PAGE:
"This work is unlike any other, in its range of rich, conjuring imagery and its dexterity, its smart voice. Carroll-Hackett doesn’t spare us—but doesn’t save us—she draws a blueprint of power and class with her unflinching pivot: matter-of-fact and tender." —Jan Beatty
1 Sept. – 15 Dec. reading for an issue devoted to authors who are also women.
“(And anyone not currently a monogender dude; we define gender ≠ sex.) Work does not need to be about gender. Send us wild things.”
Storm Cellar is a national literary arts magazine with a special emphasis on the Midwest, appearing in print and ebook editions. We want your prose, poems, chimeras, and ideas penned on envelopes in buses and train cars. The magazine aims to publish amazing work by new and established writers and artists, present a range of styles and approaches, and be as un-boring as it can. If you write one thing to be read while waiting for the all-clear to sound, send it here.”
Been helping my son put together his costume for the Renaissance Faire. He’s reaching back to his roots in the coastal lowlands of eastern North Carolina, and going as a pirate this year, appropriate since he lived the earliest years of his life only twenty miles from where the infamous Edward Teach–Blackbeard–made his home in Bath, NC. In fact, archaeologists from my alma mater, East Carolina University, worked in conjunction with the NC Department of Cultural Resources, to raise Balckbard’s ship, the Queen Anne’s Revenge, from those wild waters on my beloved Outer Banks. (ECU’s mascot is a Pirate 🙂 I am purple and gold forever! 🙂 )
All this work on his costume, plus, I think, the current political situation, probably led to the dream I had last night where I was pouring beer for ruffians in some steampunk version of an 18th century tavern.
Make art about pirates. Or inspired by the word ‘pirate.’
“The falling leaves, all over the forest, are protecting the roots of my plants. Only look at what is to be seen, and you will have garden enough, without deepening the soil in your yard. We have only to elevate our view a little to see the whole forest as a garden.” ~Thoreau
Make art about ‘garden enough.’
Driving back from WV, I stopped for gas, and Road Angel Louise tells me her story of trying to recover from the recent flooding, what it’s like to lose so much. “Just go from here, I reckon,” she said.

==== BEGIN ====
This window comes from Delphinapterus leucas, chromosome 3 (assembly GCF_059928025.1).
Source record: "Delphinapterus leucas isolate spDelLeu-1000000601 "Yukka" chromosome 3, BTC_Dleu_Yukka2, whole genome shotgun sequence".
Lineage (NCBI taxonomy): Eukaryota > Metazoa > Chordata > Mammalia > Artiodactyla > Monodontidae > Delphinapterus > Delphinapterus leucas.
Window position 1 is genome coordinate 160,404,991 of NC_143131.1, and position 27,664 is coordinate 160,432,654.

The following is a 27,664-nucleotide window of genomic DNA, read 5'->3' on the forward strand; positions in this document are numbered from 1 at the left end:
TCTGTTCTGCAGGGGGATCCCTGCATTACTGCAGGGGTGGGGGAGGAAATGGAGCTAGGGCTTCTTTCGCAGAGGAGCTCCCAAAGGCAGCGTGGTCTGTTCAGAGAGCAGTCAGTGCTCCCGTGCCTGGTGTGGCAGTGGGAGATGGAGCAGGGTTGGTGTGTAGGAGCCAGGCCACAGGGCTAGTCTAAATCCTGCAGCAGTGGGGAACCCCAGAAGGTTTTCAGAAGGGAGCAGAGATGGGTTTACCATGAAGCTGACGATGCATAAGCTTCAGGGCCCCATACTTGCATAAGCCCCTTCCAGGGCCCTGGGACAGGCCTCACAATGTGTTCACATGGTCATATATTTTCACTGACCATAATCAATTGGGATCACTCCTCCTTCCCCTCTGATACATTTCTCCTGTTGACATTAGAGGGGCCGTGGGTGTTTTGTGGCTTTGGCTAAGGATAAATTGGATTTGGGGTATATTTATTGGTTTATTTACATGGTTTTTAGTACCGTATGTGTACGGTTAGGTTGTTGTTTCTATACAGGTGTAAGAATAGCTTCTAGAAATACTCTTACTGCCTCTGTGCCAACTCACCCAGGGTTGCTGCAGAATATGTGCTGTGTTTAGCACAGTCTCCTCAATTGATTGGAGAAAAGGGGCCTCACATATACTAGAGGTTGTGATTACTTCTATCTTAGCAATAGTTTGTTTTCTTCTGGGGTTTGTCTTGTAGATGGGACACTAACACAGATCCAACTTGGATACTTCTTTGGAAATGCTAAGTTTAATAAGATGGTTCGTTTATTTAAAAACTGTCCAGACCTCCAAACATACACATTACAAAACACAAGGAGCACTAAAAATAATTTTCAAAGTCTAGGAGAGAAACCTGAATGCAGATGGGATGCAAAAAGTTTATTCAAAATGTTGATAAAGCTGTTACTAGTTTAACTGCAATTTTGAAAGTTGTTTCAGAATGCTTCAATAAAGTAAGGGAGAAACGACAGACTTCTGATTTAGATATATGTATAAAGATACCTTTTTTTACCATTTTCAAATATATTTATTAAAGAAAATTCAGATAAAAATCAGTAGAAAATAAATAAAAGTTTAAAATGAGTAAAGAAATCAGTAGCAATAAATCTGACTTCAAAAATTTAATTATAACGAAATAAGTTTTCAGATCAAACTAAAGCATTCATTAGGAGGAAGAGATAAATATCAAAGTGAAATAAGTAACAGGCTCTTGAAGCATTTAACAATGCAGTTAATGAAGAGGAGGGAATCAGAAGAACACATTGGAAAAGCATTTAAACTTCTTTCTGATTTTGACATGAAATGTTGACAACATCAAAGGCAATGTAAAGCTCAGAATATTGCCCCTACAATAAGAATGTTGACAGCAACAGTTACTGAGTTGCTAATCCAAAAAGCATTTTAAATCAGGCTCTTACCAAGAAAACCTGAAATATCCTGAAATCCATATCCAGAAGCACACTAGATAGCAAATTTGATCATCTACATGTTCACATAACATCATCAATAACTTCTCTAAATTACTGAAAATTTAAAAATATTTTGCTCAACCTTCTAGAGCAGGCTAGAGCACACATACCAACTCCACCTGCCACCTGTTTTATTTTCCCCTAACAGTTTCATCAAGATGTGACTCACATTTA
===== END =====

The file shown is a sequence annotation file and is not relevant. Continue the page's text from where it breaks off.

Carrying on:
Make art about rebounding from tragedy, about how we ‘just go from here.’
Dreamt someone I love brought me apples, Honey Crisp and Red Delicious, Granny Smith and Winesap, even a couple of Arkansas Black. He sliced one with his sharp knife, and smiling, said, Here you go, Missy. A taste of what’s to come.
Make art about the taste of autumn. Or about what’s to come.
The most recent book from one of my always favorite poets, Pattiann Rogers.
Ms. Rogershas published eleven books of poetry; two book-length essay collections, The Dream of the Marsh Wrenand The Grand Array; and A Covenant of Seasons, poems and monotypes, in collaboration with Joellyn Duesberry. She is the recipient of two NEA grants, a Guggenheim Fellowship, and a Lannan Literary Award for poetry. She lives in Colorado.
“I believe Pattiann Rogers walks the world at night when we are sleeping. Her poems are translations of our dreaming life—what we know to be true but fail to remember. We read her words, sentence by sentence, image by image, and return to all that is beautiful, mysterious, and erotic.” —Terry Tempest Williams
“Pattiann Rogers is a visionary of reality, perceiving the material world with such intensity of response that impulse, intention, meaning, interconnections beyond the skin of appearance are revealed. Her language, unmarred by clichés, springs up out of a sense of how various and endlessly amazing are the forms of life and the human ability to notice them.” —Denise Levertov
“How the densely detailed, thickly textured, imaged stanzas of Pattiann Rogers result in so much light-as-air wonderment is surely one of the greater questions—one of the greater magics—of contemporary poetry. But however it happens, we must be thankful—for both the science text and the psalter of her work, for both the physical abundance and for the spirit flimmering over it.” —Albert Goldbarth